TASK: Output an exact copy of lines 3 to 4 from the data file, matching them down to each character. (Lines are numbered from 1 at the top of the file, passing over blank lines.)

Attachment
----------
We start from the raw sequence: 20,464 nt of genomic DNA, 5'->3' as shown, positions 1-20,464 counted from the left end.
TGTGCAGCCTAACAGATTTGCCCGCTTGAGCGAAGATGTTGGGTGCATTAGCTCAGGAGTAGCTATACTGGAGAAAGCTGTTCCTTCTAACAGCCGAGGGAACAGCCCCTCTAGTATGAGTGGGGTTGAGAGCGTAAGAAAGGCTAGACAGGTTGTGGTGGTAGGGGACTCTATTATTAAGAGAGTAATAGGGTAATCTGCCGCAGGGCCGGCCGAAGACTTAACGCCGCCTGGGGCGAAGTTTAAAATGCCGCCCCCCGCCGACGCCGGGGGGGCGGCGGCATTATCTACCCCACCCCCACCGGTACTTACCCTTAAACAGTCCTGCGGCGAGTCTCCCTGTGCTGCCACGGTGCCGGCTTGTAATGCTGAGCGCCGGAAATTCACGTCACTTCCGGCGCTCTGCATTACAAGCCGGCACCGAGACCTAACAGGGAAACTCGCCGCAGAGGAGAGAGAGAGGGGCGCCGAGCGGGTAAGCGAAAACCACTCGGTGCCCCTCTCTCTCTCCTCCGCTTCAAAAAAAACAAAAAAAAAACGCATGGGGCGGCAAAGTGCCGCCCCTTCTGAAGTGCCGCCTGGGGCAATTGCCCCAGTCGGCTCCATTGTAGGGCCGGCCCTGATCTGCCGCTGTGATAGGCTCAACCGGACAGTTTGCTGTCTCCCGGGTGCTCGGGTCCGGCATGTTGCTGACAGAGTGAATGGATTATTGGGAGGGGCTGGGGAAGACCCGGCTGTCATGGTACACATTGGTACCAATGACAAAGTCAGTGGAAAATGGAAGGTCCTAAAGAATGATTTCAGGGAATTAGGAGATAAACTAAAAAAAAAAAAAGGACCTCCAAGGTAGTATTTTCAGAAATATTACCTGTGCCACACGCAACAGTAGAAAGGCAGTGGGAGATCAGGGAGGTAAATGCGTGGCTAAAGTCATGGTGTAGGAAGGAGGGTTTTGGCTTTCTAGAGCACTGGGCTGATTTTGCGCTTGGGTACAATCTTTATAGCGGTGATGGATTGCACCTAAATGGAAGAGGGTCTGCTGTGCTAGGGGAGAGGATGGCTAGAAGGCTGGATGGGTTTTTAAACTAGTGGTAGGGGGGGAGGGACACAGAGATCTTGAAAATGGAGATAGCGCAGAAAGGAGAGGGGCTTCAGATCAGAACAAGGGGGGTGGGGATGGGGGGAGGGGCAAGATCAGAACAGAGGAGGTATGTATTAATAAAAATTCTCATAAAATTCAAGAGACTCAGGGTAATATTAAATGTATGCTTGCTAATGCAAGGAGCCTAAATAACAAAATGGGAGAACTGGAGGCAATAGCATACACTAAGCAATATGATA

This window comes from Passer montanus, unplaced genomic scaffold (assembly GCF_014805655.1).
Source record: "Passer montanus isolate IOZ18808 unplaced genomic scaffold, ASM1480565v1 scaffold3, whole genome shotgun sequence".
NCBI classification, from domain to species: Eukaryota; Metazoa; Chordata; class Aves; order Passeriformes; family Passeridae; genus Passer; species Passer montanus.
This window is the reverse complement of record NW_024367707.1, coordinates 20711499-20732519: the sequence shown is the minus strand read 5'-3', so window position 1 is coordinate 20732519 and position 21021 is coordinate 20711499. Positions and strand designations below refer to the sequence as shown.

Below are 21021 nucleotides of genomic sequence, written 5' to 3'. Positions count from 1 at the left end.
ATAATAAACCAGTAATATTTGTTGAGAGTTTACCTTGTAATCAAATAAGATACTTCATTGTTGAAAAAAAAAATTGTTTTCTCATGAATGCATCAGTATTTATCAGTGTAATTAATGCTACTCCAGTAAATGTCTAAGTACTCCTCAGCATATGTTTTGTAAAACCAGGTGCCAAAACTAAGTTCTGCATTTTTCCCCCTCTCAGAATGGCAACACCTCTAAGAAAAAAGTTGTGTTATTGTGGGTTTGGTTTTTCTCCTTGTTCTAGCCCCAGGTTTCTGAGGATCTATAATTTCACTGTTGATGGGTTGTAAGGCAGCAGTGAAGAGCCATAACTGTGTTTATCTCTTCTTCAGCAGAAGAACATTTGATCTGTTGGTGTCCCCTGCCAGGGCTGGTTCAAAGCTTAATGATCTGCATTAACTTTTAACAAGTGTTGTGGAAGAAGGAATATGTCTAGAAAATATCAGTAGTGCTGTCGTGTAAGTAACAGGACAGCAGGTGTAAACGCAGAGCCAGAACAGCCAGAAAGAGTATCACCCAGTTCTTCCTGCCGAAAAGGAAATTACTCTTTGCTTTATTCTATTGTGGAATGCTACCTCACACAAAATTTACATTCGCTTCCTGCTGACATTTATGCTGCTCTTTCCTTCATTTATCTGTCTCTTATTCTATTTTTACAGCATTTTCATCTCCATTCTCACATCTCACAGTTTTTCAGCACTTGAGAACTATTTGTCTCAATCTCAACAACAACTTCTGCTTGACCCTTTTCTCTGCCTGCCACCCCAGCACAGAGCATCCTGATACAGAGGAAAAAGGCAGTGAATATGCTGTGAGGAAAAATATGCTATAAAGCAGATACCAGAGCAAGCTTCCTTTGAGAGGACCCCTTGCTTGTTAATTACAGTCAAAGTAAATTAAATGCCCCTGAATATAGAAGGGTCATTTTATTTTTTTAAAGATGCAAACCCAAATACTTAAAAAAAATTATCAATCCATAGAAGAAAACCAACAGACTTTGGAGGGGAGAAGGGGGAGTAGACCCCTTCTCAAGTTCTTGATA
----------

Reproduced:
This window comes from Passer montanus, unplaced genomic scaffold (assembly GCF_014805655.1).
Source record: "Passer montanus isolate IOZ18808 unplaced genomic scaffold, ASM1480565v1 scaffold3, whole genome shotgun sequence".